The Tigers have been monumentally disappointing, so I haven't said much about them on this blog. I feel like I need to break that trend, but only because there's more bad news to pile on. Brad Ausmus is finishing up year 2 of his 3-year contract, and the consensus opinion outside of the organization was that the Tigers would fire him and pursue Ron Gardenhire to manage the team next year. Well, you can throw that theory out the window. New GM Al Avila announced last week that Ausmus would at least be with the team through the end of his contract.

I'm all about giving a coach/manager the chance to figure things out. I think too often owners & GMs sacrifice the coach to appease the fans, and sometimes they really just needed to let things play out. Maybe that's the case with Ausmus. But I don't think so. Brad Ausmus inherited a NEARLY complete WS contender. The only issue was with the bullpen, although he would proceed to treat the 'pen as though it were a finished product also. I'd say Ausmus cost the Tigers a handful of games last year, including their playoff sweep at the hands of the Orioles. Not good. People were calling for his head THEN, but I thought he might learn from his mistakes and Dombrowski should let it play out a bit.

Then this year happened. The offense added firepower with the additions of Cespedes and Gose via trade, Iglesias returning from injury, and McCann supplanting Alex Avila as the regular catcher. Iglesias, Gose, and Cespedes would greatly improve the defense, as would Torii Hunter's departure and Castellanos improving his footwork at 3B. The starting pitching would take a step back with Scherzer and Porcello leaving, and Verlander struggling to stay healthy most of the year, but the 'pen was expected to be slightly better with Rondon's return and Soria hopefully bouncing back. But after starting the season as the best team in baseball, the Tigers dropped game after game. Some of this was due to unexpected (or expected) poor performances from key players, some due to the lack of improvement in the 'pen, and some due to some HIGHLY questionable managerial decisions.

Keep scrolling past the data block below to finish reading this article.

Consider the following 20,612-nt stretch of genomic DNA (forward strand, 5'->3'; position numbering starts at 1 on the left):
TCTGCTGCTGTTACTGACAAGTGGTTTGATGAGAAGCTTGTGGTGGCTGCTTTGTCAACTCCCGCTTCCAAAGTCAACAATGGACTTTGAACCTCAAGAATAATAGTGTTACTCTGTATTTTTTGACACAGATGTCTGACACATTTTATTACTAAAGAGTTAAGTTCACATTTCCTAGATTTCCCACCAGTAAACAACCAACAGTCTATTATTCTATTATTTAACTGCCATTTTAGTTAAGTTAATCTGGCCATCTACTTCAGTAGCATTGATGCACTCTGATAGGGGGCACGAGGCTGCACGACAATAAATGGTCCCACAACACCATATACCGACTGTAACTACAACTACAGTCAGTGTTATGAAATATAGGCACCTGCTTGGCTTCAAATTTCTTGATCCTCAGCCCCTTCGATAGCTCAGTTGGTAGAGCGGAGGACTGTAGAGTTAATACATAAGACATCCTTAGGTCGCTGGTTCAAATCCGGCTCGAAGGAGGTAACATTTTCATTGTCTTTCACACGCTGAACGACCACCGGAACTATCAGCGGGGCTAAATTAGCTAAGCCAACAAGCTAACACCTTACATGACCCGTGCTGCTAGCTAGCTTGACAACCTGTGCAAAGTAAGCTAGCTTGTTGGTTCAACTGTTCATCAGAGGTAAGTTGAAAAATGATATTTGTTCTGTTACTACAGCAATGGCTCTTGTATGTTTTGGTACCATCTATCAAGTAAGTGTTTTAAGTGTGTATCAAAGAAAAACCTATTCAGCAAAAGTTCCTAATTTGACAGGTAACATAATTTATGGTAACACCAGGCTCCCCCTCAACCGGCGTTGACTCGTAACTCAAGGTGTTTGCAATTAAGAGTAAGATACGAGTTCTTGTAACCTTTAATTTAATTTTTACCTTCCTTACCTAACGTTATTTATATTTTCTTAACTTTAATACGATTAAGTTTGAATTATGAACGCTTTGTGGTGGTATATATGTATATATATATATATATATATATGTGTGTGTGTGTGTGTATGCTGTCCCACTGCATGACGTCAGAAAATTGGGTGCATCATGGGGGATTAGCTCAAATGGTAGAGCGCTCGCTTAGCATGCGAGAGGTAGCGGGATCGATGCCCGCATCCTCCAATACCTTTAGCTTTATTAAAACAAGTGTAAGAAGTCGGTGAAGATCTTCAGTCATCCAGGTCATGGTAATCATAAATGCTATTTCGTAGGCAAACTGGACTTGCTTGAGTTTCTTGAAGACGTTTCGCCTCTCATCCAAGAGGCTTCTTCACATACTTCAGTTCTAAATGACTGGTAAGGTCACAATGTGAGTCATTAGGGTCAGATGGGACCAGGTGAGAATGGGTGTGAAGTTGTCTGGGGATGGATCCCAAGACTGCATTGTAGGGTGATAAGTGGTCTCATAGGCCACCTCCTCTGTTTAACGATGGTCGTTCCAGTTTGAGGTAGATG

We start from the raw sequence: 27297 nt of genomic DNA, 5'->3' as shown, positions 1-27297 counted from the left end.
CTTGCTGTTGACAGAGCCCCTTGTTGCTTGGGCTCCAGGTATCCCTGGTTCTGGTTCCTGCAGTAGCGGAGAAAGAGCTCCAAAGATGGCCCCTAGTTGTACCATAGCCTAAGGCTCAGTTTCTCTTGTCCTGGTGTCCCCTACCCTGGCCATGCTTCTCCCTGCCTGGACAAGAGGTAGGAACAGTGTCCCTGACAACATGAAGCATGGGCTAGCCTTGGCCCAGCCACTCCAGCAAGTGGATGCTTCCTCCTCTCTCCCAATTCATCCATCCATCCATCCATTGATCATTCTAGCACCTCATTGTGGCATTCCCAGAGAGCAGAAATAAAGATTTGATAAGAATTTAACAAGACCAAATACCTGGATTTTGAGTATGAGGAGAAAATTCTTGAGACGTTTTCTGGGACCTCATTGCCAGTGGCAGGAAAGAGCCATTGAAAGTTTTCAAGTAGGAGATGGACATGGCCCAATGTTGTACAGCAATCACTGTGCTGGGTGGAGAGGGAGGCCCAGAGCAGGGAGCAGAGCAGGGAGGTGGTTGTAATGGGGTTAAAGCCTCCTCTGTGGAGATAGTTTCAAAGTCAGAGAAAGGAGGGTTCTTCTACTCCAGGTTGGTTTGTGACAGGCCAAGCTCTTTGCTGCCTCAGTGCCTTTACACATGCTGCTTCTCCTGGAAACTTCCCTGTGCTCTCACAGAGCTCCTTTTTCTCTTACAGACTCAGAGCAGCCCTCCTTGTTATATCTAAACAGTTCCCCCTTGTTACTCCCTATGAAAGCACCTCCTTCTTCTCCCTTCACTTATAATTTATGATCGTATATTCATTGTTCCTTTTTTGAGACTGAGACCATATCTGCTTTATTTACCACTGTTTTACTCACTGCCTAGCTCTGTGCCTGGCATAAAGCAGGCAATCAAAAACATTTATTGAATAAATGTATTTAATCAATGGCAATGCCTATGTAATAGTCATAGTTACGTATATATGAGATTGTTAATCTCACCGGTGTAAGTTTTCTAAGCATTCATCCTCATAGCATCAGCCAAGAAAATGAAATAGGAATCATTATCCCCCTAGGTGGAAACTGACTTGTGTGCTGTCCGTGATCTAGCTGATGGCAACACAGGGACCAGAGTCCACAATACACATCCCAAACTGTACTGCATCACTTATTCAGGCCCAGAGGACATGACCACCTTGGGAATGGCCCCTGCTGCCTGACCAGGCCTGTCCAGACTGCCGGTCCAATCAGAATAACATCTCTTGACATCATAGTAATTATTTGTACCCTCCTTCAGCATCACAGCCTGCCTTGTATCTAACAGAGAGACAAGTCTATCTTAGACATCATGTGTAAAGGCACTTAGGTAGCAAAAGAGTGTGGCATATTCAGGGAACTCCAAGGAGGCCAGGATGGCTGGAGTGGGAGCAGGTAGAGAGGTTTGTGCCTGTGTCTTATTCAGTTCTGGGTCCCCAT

Ausmus isn't the Tigers' only problem. He's not even their MAIN problem. But he is A problem, and the fact that they're keeping him for another year is disconcerting. It feels like we're just WASTING Miguel Cabrera, who is only the greatest hitter of his generation.


The NBA preseason is literally right around the corner. The Pistons have games against the Nets, the Bucks, and the Pacers starting next week Thursday, and we still aren't sure what the starting lineup is. Conventional wisdom is that Stan will start Marcus Morris at the 3 and Ersan Ilyasova at the 4, although he might go with rookie Stanley Johnson at the 3 and either Morris or Ilyasova at the 4. He's also intimated that Johnson might get some burn at the 2, which could move incumbent (but so far disappointing) starter KCP to the bench.

Stan seems quite impressed by the early returns from Stanley Johnson. His attitude is already NBA ready, by all accounts, and he seems to be approaching the game with a veteran's maturity level. This is encouraging in that it sounds as like Johnson might bypass many of the typical rookie growing pains.

The Pistons aren't expected to finish that much better than they did last year, however. Las Vegas put the over/under on wins at 33.5, after having won 32 last year. My opinion is this is a bit low, although not by much. The Pistons' Expected W-L total last year was 38-44, and I think the team is slightly improved. The rest of the East has improved as well, so that cuts little ice. I think the Pistons probably finish with something between 35 and 38 wins.


Michigan football this year looks like a bowl team for once. I don't think they're better than Sparty, and definitely not better than OSU, but they look like some kind of a team right now. The offense is still coming together (that O line... shudder), but the defense looks legit. After shutting out BYU 31-0, I fully expect them to steamroll a pretty weak Maryland team tomorrow. The line right now is 14.5 points, which is pretty high for a conference opponent. It might not be high enough. The Terps were easily handled by Bowling Green (27-48) and got absolutely HOUSED by West Virginia (45-6). I think Michigan is better than both of those teams.

Jake Rudock has at times looked like a 5th year senior, and at other times he's looked like a freshman. Hopefully he'll continue to limit his turnovers and the running game can carry the day.

Wednesday, September 30, 2015

Same Old... gaaah, I can't even say it